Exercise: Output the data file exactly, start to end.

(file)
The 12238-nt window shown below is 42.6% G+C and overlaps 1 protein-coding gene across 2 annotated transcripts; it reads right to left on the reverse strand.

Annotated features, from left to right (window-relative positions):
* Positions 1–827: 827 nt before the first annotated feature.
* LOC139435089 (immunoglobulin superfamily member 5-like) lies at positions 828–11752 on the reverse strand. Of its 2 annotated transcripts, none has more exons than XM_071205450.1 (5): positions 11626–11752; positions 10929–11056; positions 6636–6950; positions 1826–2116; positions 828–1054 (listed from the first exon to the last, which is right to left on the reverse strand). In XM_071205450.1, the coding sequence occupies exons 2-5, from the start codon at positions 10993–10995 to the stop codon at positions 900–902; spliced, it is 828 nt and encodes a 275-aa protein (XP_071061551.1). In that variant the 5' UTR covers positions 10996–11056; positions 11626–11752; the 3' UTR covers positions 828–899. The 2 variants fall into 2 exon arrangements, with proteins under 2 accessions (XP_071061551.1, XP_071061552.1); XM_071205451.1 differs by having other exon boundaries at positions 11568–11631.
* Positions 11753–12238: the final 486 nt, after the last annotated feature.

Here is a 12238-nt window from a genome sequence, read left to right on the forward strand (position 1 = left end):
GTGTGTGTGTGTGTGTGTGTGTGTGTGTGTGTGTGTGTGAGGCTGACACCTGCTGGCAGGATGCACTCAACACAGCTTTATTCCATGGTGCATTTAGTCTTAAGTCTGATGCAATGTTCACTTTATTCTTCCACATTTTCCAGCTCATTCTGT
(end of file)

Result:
The 12238-nt window shown below is 42.6% G+C and overlaps 1 protein-coding gene across 2 annotated transcripts; it reads right to left on the reverse strand.

Annotated features, from left to right (window-relative positions):
* Positions 1–827: 827 nt before the first annotated feature.
* LOC139435089 (immunoglobulin superfamily member 5-like) lies at positions 828–11752 on the reverse strand. Of its 2 annotated transcripts, none has more exons than XM_071205450.1 (5): positions 11626–11752; positions 10929–11056; positions 6636–6950; positions 1826–2116; positions 828–1054 (listed from the first exon to the last, which is right to left on the reverse strand). In XM_071205450.1, the coding sequence occupies exons 2-5, from the start codon at positions 10993–10995 to the stop codon at positions 900–902; spliced, it is 828 nt and encodes a 275-aa protein (XP_071061551.1). In that variant the 5' UTR covers positions 10996–11056; positions 11626–11752; the 3' UTR covers positions 828–899. The 2 variants fall into 2 exon arrangements, with proteins under 2 accessions (XP_071061551.1, XP_071061552.1); XM_071205451.1 differs by having other exon boundaries at positions 11568–11631.
* Positions 11753–12238: the final 486 nt, after the last annotated feature.

Here is a 12238-nt window from a genome sequence, read left to right on the forward strand (position 1 = left end):
GTGTGTGTGTGTGTGTGTGTGTGTGTGTGTGTGTGTGTGAGGCTGACACCTGCTGGCAGGATGCACTCAACACAGCTTTATTCCATGGTGCATTTAGTCTTAAGTCTGATGCAATGTTCACTTTATTCTTCCACATTTTCCAGCTCATTCTGT